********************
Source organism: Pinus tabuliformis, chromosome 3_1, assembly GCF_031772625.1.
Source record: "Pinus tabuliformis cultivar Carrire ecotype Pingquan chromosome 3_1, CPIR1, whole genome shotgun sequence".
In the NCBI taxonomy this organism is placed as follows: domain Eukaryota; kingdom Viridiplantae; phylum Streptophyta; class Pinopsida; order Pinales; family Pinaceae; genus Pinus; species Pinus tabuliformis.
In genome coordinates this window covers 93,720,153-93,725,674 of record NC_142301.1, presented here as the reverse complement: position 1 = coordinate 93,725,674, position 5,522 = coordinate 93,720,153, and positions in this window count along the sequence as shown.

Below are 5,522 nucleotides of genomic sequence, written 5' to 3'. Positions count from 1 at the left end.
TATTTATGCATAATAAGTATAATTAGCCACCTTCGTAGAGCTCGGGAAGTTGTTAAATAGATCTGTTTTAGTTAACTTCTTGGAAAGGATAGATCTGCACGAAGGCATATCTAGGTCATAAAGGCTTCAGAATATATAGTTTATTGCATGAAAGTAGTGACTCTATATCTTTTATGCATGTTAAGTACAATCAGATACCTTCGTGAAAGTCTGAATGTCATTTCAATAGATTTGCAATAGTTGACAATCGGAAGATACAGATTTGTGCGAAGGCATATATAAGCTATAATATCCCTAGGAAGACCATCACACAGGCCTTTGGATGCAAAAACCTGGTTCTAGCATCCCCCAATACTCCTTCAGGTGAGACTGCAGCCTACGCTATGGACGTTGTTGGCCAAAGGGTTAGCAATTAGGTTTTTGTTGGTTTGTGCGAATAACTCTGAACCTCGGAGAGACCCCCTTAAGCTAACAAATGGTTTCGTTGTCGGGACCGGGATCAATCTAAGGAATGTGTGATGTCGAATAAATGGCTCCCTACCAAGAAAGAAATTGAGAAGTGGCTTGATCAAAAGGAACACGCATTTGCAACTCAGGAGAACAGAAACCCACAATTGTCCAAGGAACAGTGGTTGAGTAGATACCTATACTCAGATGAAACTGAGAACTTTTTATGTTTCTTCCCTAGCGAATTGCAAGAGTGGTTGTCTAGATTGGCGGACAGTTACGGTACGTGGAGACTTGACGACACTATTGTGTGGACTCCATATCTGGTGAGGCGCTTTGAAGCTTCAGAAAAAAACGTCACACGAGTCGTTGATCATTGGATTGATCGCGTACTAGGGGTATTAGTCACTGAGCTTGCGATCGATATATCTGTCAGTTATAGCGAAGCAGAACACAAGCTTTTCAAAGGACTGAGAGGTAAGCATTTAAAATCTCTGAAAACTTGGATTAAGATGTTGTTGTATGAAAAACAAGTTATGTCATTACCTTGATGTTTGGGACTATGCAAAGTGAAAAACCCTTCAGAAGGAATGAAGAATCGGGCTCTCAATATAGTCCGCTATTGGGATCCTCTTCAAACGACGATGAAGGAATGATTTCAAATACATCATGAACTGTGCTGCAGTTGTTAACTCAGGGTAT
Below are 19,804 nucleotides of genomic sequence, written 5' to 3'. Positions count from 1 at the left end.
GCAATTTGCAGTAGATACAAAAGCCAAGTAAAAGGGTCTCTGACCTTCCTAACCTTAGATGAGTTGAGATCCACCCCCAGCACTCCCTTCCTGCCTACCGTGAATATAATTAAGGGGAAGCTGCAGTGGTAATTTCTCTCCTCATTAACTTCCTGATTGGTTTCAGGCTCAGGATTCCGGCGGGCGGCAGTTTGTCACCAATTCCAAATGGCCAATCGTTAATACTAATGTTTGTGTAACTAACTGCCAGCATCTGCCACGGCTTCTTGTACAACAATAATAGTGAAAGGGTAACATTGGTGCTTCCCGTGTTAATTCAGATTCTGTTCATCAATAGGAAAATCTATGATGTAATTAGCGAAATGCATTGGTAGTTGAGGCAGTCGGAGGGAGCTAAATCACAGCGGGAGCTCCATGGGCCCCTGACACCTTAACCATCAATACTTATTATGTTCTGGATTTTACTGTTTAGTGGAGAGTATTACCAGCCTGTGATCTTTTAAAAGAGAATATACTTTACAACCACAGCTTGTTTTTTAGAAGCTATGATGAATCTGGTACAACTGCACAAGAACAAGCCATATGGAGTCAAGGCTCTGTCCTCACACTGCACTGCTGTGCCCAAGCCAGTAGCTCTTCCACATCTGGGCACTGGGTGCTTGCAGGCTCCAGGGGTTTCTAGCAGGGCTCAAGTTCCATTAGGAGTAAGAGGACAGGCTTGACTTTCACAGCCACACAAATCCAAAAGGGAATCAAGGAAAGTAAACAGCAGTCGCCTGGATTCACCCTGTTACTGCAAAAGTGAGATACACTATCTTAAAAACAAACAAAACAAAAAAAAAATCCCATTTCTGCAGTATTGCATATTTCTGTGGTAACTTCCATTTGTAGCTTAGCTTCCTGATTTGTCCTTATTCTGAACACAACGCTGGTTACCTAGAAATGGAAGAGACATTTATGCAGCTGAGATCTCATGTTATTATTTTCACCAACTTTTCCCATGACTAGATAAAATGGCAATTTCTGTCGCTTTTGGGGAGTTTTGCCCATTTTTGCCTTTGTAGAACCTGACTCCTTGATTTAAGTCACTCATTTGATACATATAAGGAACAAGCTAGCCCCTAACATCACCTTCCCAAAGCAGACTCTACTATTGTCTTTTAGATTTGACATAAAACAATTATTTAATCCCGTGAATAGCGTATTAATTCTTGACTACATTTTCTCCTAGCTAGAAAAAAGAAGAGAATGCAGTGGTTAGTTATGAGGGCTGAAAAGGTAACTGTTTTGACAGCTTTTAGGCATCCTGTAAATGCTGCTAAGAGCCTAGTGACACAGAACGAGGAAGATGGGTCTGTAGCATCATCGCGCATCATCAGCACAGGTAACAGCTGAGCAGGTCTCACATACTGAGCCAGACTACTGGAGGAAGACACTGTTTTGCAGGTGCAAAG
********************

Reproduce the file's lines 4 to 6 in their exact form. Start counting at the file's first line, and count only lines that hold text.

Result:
In genome coordinates this window covers 93,720,153-93,725,674 of record NC_142301.1, presented here as the reverse complement: position 1 = coordinate 93,725,674, position 5,522 = coordinate 93,720,153, and positions in this window count along the sequence as shown.

Below are 5,522 nucleotides of genomic sequence, written 5' to 3'. Positions count from 1 at the left end.
TATTTATGCATAATAAGTATAATTAGCCACCTTCGTAGAGCTCGGGAAGTTGTTAAATAGATCTGTTTTAGTTAACTTCTTGGAAAGGATAGATCTGCACGAAGGCATATCTAGGTCATAAAGGCTTCAGAATATATAGTTTATTGCATGAAAGTAGTGACTCTATATCTTTTATGCATGTTAAGTACAATCAGATACCTTCGTGAAAGTCTGAATGTCATTTCAATAGATTTGCAATAGTTGACAATCGGAAGATACAGATTTGTGCGAAGGCATATATAAGCTATAATATCCCTAGGAAGACCATCACACAGGCCTTTGGATGCAAAAACCTGGTTCTAGCATCCCCCAATACTCCTTCAGGTGAGACTGCAGCCTACGCTATGGACGTTGTTGGCCAAAGGGTTAGCAATTAGGTTTTTGTTGGTTTGTGCGAATAACTCTGAACCTCGGAGAGACCCCCTTAAGCTAACAAATGGTTTCGTTGTCGGGACCGGGATCAATCTAAGGAATGTGTGATGTCGAATAAATGGCTCCCTACCAAGAAAGAAATTGAGAAGTGGCTTGATCAAAAGGAACACGCATTTGCAACTCAGGAGAACAGAAACCCACAATTGTCCAAGGAACAGTGGTTGAGTAGATACCTATACTCAGATGAAACTGAGAACTTTTTATGTTTCTTCCCTAGCGAATTGCAAGAGTGGTTGTCTAGATTGGCGGACAGTTACGGTACGTGGAGACTTGACGACACTATTGTGTGGACTCCATATCTGGTGAGGCGCTTTGAAGCTTCAGAAAAAAACGTCACACGAGTCGTTGATCATTGGATTGATCGCGTACTAGGGGTATTAGTCACTGAGCTTGCGATCGATATATCTGTCAGTTATAGCGAAGCAGAACACAAGCTTTTCAAAGGACTGAGAGGTAAGCATTTAAAATCTCTGAAAACTTGGATTAAGATGTTGTTGTATGAAAAACAAGTTATGTCATTACCTTGATGTTTGGGACTATGCAAAGTGAAAAACCCTTCAGAAGGAATGAAGAATCGGGCTCTCAATATAGTCCGCTATTGGGATCCTCTTCAAACGACGATGAAGGAATGATTTCAAATACATCATGAACTGTGCTGCAGTTGTTAACTCAGGGTAT